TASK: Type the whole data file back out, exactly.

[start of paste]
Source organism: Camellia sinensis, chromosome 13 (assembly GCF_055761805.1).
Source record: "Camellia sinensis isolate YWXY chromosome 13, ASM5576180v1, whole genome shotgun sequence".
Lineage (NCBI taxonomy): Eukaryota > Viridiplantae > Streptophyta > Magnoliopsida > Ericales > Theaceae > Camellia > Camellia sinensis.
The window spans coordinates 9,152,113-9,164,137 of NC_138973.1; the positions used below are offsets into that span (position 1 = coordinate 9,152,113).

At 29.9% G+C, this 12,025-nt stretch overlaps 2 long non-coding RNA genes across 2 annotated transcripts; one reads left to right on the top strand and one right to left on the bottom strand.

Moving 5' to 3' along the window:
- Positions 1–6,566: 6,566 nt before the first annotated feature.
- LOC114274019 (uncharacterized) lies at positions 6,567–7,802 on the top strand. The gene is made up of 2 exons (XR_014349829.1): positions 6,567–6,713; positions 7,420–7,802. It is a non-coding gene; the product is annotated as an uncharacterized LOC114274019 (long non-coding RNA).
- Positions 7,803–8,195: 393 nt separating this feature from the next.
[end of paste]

Source organism: Camellia sinensis, chromosome 13 (assembly GCF_055761805.1).
Source record: "Camellia sinensis isolate YWXY chromosome 13, ASM5576180v1, whole genome shotgun sequence".
Lineage (NCBI taxonomy): Eukaryota > Viridiplantae > Streptophyta > Magnoliopsida > Ericales > Theaceae > Camellia > Camellia sinensis.
The window spans coordinates 9,152,113-9,164,137 of NC_138973.1; the positions used below are offsets into that span (position 1 = coordinate 9,152,113).

At 29.9% G+C, this 12,025-nt stretch overlaps 2 long non-coding RNA genes across 2 annotated transcripts; one reads left to right on the top strand and one right to left on the bottom strand.

Moving 5' to 3' along the window:
- Positions 1–6,566: 6,566 nt before the first annotated feature.
- LOC114274019 (uncharacterized) lies at positions 6,567–7,802 on the top strand. The gene is made up of 2 exons (XR_014349829.1): positions 6,567–6,713; positions 7,420–7,802. It is a non-coding gene; the product is annotated as an uncharacterized LOC114274019 (long non-coding RNA).
- Positions 7,803–8,195: 393 nt separating this feature from the next.